Forty Years After the Vietnam War: From the Extreme Orient to a Modern Metropolis

7 June 2014, Saigon, Vietnam


“… The fresh, young coconut juice at Nha Hang Ngon restaurant in a restored French colonial villa – was the perfect elixir on this humid summer evening in Saigon.

For a moment, it felt like le “Extreme Orient” – though the country of my birth is quite familiar in flavor and ambiance. MDN”







30 April 2015, Los Angeles, California

Forty years ago today, as the government of South Vietnam fell and the streets of Saigon erupted in panic upon the end of a war — which lasted two decades after the country was divided after the French defeat at the Battle of Dien Bien Phu in 1954 and the ensuing American involvement until 1975 — my mother and I boarded a U.S. military transport plane leaving the place of our birth in Vietnam. My father left shortly afterwards, and we were fortunate to reunite in the United States, which welcomed us as political refugees. We embraced our new homeland… not knowing when we would return.

“Our paths crossed on this day. Your uncle Ky (RIP) flew my family out of VN. I remember it like it was yesterday.” my friend Long said of my uncle Ky upon his recent passing in Seattle. He was a pilot who flew my father and other evacuees out of Vietnam.   My uncle left behind quite a legacy with six children, most of whom have children of their own.

Twenty years later, I returned to visit my relatives as the United States and Vietnam normalized diplomatic relations in 1995. Coincidentally, my supervisor while I was an intern at the State Department in Washington DC became the first Chargés d’affaires and opened up the U.S. representative office which later became the American Embassy in Hanoi.  Over the past two decades, I have been back to Asia and Vietnam on numerous trips for work, study and personal time.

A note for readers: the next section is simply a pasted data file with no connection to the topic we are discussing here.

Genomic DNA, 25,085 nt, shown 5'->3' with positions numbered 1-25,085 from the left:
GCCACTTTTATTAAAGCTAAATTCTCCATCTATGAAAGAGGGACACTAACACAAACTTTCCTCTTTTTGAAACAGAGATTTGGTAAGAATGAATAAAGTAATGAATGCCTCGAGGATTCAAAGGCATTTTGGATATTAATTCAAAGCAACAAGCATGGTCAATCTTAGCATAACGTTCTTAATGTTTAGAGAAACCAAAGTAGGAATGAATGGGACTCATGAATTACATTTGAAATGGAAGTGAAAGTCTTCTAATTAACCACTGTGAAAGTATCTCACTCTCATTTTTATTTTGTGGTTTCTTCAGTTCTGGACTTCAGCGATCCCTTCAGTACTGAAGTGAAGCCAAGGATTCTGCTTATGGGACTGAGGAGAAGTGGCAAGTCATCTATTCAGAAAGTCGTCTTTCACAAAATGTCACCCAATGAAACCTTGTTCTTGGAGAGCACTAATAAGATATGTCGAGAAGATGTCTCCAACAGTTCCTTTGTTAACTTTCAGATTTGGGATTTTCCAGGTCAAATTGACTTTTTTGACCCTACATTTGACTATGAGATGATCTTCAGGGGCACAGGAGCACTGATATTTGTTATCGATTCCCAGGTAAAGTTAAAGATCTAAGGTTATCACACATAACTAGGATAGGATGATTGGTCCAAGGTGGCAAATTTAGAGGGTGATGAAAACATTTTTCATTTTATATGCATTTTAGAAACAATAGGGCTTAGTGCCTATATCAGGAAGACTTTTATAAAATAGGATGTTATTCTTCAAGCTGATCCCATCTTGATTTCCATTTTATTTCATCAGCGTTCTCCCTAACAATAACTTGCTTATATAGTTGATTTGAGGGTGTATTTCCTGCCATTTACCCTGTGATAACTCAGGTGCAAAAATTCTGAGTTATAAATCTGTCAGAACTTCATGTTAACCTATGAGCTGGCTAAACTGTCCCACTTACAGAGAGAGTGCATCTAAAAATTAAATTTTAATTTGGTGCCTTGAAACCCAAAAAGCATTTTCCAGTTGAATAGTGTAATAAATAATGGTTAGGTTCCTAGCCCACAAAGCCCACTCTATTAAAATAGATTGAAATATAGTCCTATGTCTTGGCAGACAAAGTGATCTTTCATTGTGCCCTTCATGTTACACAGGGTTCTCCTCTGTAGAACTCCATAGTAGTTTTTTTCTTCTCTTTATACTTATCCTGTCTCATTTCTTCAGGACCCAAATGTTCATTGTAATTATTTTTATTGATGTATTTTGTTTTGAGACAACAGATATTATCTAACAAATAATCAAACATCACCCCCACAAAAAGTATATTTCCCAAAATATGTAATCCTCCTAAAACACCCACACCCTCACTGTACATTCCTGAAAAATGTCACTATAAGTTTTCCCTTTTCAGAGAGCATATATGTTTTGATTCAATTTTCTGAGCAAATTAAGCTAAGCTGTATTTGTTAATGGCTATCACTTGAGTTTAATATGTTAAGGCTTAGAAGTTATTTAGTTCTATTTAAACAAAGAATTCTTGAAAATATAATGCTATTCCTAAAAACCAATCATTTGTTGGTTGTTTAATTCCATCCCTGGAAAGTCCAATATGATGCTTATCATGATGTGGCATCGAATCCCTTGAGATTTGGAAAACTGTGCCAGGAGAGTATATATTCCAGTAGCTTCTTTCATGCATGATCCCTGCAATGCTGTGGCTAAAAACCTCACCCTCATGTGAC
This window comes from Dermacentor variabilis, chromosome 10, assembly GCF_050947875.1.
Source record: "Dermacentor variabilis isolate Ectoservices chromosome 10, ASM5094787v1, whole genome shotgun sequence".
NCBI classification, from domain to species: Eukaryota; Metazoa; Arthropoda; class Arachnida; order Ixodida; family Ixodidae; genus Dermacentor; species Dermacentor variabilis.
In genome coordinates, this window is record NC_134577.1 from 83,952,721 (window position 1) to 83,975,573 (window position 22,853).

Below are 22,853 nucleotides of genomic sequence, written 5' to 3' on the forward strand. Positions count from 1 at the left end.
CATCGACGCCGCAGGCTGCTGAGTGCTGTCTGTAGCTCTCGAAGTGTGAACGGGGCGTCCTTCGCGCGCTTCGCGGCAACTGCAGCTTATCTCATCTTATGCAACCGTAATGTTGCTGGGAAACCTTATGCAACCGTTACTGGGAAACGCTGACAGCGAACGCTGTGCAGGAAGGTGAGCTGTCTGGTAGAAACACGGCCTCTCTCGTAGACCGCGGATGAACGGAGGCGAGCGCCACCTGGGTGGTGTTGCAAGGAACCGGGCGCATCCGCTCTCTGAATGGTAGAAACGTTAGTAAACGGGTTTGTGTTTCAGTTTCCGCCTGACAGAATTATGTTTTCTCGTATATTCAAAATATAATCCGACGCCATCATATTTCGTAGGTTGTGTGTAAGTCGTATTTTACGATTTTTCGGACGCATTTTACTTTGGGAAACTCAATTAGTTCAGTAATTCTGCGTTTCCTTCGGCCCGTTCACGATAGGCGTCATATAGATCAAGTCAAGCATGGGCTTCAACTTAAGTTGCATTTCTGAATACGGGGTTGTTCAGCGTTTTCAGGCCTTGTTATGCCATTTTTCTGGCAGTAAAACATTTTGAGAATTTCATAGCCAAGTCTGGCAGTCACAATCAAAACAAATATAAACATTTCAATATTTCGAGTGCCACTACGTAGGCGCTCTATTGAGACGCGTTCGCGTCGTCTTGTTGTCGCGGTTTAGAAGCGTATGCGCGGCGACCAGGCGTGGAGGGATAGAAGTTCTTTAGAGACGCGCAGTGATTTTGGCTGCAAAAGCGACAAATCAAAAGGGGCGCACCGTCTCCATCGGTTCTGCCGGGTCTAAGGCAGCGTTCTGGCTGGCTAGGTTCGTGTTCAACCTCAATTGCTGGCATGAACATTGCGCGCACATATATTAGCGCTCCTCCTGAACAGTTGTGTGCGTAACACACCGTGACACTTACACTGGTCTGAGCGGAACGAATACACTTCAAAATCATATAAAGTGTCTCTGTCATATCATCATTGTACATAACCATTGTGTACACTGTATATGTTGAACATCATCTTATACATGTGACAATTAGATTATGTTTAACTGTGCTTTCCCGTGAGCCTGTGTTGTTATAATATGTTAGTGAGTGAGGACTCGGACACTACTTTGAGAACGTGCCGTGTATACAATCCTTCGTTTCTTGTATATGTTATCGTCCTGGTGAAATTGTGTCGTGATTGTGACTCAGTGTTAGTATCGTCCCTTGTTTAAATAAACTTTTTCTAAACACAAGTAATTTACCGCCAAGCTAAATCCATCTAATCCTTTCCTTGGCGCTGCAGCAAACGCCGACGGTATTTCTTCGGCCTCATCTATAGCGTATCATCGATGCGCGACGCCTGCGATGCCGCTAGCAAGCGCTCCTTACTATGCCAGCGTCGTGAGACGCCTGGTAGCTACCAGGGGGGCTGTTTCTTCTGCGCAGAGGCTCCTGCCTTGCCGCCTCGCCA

I have been eager to explore my heritage in the “Extreme Orient” – as well as the refined “Old World” in Europe and more exotic corners of the globe from Rio to Riyadh.  These journeys have allowed me to study foreign cultures, conduct cross-border business, and maintain lifelong friendships from my time living abroad in Geneva and Singapore.  On a flight back from Stockholm to Los Angeles this week, Sweden was the 35th country I have visited over the past two decades.

As a toddler whose family left with nothing but a suitcase and determination… each time we journey forth or back to our roots, we have maintained a strong sense of appreciation for every opportunity.   My relatives and I have been privileged to realize the American dream. Our lives have by no means been perfect… careers flourished and floundered, relationships brought happiness and pain, while expectations were raised and unfulfilled. But, American society is both fair and forgiving, allowing one to settle and resettle, succeed and fail, innovate and reinvent.

Looking ahead, the upcoming decades will continue to take me to lands both familiar and distant.  Whether returning to the once-again bustling streets of Saigon, now transforming into a modern metropolis known as Ho Chi Minh City… it is with a renewed perspective on the chaos of the past, gratitude and awareness of the present, and much hope for a promising future ahead.